A’s removing upper deck tarps, adding 12,000 seats for playoffs

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With the AL West title all but wrapped up the A’s started selling playoff tickets yesterday … and immediately sold out. So now they’ve decided to remove the tarps covering the upper deck and sell those seats, which would add about 12,000 more fans per game.

Here’s more from Jane Lee of MLB.com:

With the upper deck open, minus the peak of Mount Davis, capacity will be 48,146. Normal capacity is 35,067, which is what it was for the ALDS last year when the Tigers came to town. Even then, it was deafening.

Even if the A’s only end up hosting two home playoff games removing the tarp would add 24,000 more tickets. During the regular season the A’s average attendance has been 22,164, so it’s sort of like adding an extra game worth of fans. For a team that’s always short on money every little bit helps and if nothing else the place should be absolutely electric.

Sean Manaea pitches the first no-hitter of 2018

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Athletics southpaw Sean Manaea delivered his first career no-hitter against the Red Sox in a decisive 3-0 victory on Saturday night. Any thought of a perfect game was banished in the first at-bat, when Mookie Betts drew a leadoff six-pitch walk to open the first inning. From there, Manaea was nearly flawless, holding the Sox to four total baserunners and striking out 10 of 30 batters faced — a career record.

Manaea was gifted a three-run lead thanks to RBI doubles from Jed Lowrie and Stephen Piscotty and Marcus Semien‘s solo shot off of Chris Sale in the fifth inning. While the Red Sox managed to draw two walks off of Manaea, they didn’t come anywhere close to plating a run. Andrew Benintendi tried to break up the no-no in the sixth inning with an infield hit down the first base line, but strayed out of bounds and later saw his hit reversed on a call of batter interference.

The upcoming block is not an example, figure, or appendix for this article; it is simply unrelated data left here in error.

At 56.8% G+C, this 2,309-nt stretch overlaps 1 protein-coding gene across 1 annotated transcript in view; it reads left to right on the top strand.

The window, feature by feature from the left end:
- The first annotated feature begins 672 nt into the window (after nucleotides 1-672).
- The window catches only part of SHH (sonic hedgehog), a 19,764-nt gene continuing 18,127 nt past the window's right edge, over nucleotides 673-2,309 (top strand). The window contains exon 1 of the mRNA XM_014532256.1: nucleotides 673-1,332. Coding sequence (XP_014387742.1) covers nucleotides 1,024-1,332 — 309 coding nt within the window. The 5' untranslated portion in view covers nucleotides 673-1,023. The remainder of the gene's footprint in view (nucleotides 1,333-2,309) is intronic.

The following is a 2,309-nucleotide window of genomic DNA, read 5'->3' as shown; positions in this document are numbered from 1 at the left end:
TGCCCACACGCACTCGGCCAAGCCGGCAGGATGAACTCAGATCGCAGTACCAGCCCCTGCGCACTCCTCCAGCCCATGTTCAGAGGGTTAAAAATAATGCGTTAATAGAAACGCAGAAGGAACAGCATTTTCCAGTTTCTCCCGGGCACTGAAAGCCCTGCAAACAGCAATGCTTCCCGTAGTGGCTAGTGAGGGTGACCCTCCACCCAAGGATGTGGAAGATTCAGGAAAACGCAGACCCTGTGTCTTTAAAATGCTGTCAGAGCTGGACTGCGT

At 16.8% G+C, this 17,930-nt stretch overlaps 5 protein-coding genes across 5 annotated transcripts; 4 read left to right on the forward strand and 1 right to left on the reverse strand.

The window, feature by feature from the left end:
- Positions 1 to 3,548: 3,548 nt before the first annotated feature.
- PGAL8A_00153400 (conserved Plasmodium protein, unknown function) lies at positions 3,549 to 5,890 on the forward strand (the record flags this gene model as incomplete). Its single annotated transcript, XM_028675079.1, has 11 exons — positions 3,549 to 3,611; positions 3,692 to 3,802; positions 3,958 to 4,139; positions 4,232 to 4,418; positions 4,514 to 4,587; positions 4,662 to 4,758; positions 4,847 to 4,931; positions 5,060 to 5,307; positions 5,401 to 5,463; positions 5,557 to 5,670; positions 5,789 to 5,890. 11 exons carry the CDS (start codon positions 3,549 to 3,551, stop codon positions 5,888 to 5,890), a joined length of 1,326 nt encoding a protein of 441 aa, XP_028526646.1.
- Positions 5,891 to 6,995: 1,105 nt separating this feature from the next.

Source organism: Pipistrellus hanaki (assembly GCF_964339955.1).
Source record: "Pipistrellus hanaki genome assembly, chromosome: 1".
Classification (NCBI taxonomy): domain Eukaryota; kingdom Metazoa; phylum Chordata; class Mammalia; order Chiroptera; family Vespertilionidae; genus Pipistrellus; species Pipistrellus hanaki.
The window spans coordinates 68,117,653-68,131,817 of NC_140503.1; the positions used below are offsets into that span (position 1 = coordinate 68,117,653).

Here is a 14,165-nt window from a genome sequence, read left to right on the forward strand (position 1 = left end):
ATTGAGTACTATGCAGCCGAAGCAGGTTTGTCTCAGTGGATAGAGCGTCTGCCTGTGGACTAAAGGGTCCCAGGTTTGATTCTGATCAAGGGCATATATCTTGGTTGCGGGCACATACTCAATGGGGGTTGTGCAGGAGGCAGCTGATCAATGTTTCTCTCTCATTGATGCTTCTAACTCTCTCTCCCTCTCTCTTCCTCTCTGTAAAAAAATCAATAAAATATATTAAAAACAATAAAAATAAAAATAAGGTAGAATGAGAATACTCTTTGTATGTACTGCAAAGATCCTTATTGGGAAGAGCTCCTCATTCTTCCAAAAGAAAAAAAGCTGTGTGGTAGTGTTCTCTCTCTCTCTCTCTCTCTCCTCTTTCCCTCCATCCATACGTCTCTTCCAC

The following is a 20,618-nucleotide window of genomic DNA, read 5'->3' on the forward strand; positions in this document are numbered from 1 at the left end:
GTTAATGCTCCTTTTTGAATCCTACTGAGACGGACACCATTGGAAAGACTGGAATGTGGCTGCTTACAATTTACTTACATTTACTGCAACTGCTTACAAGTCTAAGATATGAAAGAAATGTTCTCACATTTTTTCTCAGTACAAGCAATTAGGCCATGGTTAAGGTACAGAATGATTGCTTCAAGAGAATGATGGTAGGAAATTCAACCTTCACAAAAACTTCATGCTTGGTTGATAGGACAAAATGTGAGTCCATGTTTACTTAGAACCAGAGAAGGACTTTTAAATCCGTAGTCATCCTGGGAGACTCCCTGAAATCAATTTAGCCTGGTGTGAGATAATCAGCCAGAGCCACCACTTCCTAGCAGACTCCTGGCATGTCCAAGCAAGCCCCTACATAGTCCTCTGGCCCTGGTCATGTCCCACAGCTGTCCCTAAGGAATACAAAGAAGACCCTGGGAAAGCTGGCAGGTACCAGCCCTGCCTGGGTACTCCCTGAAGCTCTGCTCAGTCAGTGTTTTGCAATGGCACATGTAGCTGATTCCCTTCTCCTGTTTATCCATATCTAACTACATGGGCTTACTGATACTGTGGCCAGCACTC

Entering the ninth inning, the 26-year-old lefty was sitting at just 95 pitches through eight frames of no-hit ball. He quickly deposed Blake Swihart and Mookie Betts with a groundout and fly out, then walked Benintendi on seven pitches. Any threat the Red Sox might have posed was soon eliminated, however, as Hanley Ramirez ground into a force out to complete the no-hitter.

Manaea is the first A’s pitcher to toss a no-no since Dallas Braden’s perfect game against the Rays eight years ago. The last time the Red Sox were on the losing end of a no-hitter was also against an AL West rival, when the Mariners’ Chris Bosio clinched a 2-0 no-no on April 22, 1993. Manaea’s feat is even more outstanding given how dominant the Red Sox have looked this season: prior to Saturday’s defeat, they boasted a 17-2 record and had yet to be shut out during the regular season.